Don’t go out alone at night. Invest in a personal alarm (have it on you, not in the bottom of your bag or on your keys that are back in the house) – there are many out there on well-known websites that are inexpensive (how do you put a price on personal safety). If you must then let someone know what time you are leaving, what route you are taking (plan a well-lit route as much as possible) and when you should arrive by, message/call them that you have arrived, if you haven’t let them know then they can try to contact you, failing that they can put into action a back-up plan you have agreed before going out.


3.    What do they want?

If you are able too! Try to remain calm (I know, so very difficult in the moment), try to establish what they want – is it money, bank cards, phone – these things are exactly that – things, they are replaceable, your life isn’t. It may be your last cash, it be the phone that has your life on it (ensure you have it backed up and that it is secure), bank cards can be stopped immediately by your bank, is your phone insured |(even if it isn’t you hopefully can get a cheap replacement, even an old one from a friend/family member to get by) – so if that’s what they want, then let them have those items, they’re not worth losing a life over -remember we don’t know if they are carrying any sort of weapon that can cause significant harm (it doesn’t need to be a knife/gun to cause harm).

4.    Use what you already have:

If you have a personal alarm, then use it (not much use if it remains silent in your pocket). Shout out that you are in danger/being attacked (whatever you want) to attract attention of others and scare your perpetrator.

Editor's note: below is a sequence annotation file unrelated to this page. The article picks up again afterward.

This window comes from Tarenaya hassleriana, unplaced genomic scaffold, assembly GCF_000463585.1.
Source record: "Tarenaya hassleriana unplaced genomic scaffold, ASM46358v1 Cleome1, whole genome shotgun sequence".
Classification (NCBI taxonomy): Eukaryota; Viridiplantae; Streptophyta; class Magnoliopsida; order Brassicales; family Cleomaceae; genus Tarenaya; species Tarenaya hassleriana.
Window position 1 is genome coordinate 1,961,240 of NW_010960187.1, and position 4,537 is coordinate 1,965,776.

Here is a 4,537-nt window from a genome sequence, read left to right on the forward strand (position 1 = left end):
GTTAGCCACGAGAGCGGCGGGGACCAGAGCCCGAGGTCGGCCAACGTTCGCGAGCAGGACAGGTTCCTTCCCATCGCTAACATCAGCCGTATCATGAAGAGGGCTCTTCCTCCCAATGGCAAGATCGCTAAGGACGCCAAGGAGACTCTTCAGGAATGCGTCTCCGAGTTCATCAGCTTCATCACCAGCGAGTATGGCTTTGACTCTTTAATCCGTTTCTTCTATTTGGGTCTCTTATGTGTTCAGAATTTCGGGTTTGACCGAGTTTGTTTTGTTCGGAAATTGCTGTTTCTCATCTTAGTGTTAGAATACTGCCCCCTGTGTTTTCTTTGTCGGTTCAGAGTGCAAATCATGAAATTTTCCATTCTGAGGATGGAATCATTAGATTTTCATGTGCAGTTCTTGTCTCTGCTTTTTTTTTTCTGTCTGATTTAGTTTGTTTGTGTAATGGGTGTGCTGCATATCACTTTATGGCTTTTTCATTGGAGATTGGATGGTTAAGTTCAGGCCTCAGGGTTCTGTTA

I have only included four topics on this blog but there is so much out there that can support you in staying as safe as possible. As I said at the beginning of this blog, it is not meant to scare anyone but to highlight how as individuals we are more vulnerable (this goes for males as well as females). Think about why animals in the wild tend to stay in packs/groups, together they are stronger and safer (each member has their role within the pack/group to ensure safety and wellbeing). Why when one of them becomes ill or injured do they have to leave that one behind? It’s survival, as a pack/group you are only as strong as the weakest one. (They don’t do it to be cruel).

I have included 3 websites which I found particularly helpful, but of course do your own research and find what relates best to yourself.

With the Suzy Lamplugh website, for those of you who may not be aware, she was an estate agent showing someone round a property in 1986 and disappeared, she has never been found! Suzy is just one of many, but her story stuck with me (albeit, I have become complacent over time).

I hope you have found this blog helpful and if you would like to talk/explore an event that has left you vulnerable or anything else, please do not hesitate to get in touch via my website and you can book a free 30 minute (no obligation telephone consultation). I will respond as soon as possible.